Whilst violence against any person, female or male, is never to be accepted, the significance of recognising the commitment of men and boys to ending violence against women cannot be understated.
Year on year, statistics show that domestic and family violence is mainly perpetrated by men in an intimate partner relationship or after separating from the relationship. It is more than just physical violence and can often involve the exploitation of power imbalances and patterns of abuse.
The NSW Bureau of Crime Statistics and Research (BOCSAR) says “in the 24 months to March 2019, the number of recorded domestic assaults increased by 6 per cent and the number of indecent assaults and acts of indecency rose by 5.8 per cent”. With “the main change in regional NSW was that seven of the 13 statistical areas showed an increase in recorded rates of domestic assault”. The victims of domestic violence murders in the year to March 2019 included 15 women, 14 men, seven young people who were killed by a parent or guardian and two people of unknown ages.
It is important to understand that domestic violence does not just happen in some areas of society. Domestic and family violence does not discriminate. It occurs in all areas of the community and across cultural groups. Domestic and family violence is an abhorrent abuse of power that affects the physical, emotional, social and financial wellbeing of all members of a family including children and young people. The effects are devastating and can cause lifelong trauma and damage.
I once heard it said that we are male by birth but men by choice and while that may seem like a tag line, it does bring into focus the need for boys to be exposed to positive male role models who respect women as equals and who demonstrate, through their attitudes, words and actions a commitment to doing their part to create a society where all girls and women can live in safety and free from violence and abuse.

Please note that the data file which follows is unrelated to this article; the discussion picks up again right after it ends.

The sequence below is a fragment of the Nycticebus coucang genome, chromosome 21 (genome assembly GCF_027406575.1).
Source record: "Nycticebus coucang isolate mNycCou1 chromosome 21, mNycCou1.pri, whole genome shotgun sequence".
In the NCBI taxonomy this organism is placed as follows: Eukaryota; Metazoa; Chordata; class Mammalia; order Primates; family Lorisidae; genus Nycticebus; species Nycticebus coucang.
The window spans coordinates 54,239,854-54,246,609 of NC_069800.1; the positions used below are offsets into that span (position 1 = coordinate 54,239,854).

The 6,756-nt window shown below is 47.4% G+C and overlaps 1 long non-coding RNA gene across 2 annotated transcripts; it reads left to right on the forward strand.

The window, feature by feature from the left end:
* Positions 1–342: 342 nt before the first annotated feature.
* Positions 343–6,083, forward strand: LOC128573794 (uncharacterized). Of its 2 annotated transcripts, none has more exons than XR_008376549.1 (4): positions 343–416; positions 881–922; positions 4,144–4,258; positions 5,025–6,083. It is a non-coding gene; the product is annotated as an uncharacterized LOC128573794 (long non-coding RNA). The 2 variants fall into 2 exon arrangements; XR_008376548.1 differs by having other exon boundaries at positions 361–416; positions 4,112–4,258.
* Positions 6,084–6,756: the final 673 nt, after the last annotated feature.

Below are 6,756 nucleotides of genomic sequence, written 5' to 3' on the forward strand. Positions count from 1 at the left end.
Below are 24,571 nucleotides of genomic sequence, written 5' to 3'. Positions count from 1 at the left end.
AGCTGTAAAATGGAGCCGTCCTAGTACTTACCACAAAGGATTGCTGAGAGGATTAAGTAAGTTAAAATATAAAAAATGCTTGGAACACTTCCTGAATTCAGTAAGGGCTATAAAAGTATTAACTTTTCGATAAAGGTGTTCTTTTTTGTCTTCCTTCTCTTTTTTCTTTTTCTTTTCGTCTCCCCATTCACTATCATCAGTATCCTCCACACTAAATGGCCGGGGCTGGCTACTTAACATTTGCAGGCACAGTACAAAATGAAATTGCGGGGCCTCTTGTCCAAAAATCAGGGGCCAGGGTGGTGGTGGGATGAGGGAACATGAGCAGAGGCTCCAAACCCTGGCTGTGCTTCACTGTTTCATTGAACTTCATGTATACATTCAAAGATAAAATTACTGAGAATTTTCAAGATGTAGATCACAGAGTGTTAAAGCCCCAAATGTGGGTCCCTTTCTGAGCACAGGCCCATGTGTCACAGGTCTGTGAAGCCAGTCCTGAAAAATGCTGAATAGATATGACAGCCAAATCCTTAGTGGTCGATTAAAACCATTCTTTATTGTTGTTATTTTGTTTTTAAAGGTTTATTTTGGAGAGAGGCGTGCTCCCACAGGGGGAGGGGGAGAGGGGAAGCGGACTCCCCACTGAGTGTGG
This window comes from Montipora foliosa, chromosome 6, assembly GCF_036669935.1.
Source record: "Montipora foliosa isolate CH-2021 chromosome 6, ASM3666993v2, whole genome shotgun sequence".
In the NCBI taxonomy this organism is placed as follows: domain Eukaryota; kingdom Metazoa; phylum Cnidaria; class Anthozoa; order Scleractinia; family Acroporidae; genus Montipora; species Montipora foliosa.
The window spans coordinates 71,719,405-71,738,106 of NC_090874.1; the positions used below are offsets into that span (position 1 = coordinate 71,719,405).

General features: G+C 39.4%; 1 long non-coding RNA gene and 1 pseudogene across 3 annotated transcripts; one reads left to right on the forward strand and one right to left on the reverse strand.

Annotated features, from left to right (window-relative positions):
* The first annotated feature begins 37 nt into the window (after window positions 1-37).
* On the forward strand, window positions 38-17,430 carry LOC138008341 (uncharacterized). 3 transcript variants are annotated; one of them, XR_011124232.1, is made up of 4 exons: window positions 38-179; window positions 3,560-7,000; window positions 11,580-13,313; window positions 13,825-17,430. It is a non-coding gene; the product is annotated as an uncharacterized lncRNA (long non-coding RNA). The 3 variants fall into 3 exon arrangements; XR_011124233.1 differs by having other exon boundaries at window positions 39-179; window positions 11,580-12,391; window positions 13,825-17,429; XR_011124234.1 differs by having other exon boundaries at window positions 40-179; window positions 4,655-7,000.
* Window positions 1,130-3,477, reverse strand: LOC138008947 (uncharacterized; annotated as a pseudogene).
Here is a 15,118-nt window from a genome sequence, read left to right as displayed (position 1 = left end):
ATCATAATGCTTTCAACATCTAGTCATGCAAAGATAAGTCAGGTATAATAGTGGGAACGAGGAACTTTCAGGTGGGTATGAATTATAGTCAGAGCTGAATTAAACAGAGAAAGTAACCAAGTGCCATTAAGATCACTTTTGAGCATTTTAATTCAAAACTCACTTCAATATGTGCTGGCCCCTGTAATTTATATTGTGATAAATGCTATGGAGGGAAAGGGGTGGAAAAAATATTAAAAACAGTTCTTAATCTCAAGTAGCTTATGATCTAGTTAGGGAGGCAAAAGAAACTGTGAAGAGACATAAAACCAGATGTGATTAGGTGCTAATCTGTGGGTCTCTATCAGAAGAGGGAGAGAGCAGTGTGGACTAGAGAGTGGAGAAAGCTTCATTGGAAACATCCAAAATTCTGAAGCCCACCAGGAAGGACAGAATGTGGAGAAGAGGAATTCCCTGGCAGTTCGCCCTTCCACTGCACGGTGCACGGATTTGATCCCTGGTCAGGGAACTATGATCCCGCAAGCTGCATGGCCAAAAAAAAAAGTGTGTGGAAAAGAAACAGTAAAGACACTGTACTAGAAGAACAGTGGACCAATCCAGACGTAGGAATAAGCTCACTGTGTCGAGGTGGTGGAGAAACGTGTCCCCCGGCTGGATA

When thinking about domestic and family violence, there is, at times a tendency for us to focus on the extreme end of a detestable violent episode perpetrated by a man on a woman, but the issue of violence against women and girls runs much deeper than that.
To effectively address the issue of domestic and family violence, we must ensure we are having intentional conversations with boys and men about the way we speak and act towards women in and out of their presence. Those conversations need to be honest and real with a focus on boys and men being accountable for our behaviour towards girls and women. That includes each of us having the courage to step up and hold our mates and colleagues accountable rather than be a passive bystander when we hear or see another man speaking or acting inappropriately to or about women or when someone in our circle makes a “harmless joke” about women.
In my work in social services, there is an adage that “language impacts on practice”; when it comes to violence against women, a parallel could be drawn to say that boys’ and men’s “language impacts our behaviour”. The responsibility for ending men’s violence against women starts with each man taking stock of our own attitudes, beliefs, language and behaviours to ensure they reflect the attributes of respect, equality and empowerment towards women.
If you or someone you know is a victim of domestic violence, please do not remain silent, reach out and seek help by contacting your local police station or by calling one our friendly professional staff at CatholicCare.
Domestic violence is a serious problem that impacts many NSW families. In 2016, an estimated 17 per cent of Australian women aged 18 years and over (or 1.6 million women) had experienced violence by a partner since the age of 15 years (ABS Personal Safety Survey 2017).
Gary Christensen is the Acting Director of CatholicCare Social Services Hunter-Manning.
To contact CatholicCare Western Sydney and the Blue Mountains, call (02) 8843 2500 or visit https://ccss.org.au/
Reproduced with permission from the November 2019 edition of the Aurora Magazine, the news publication of the Diocese of Maitland-Newcastle.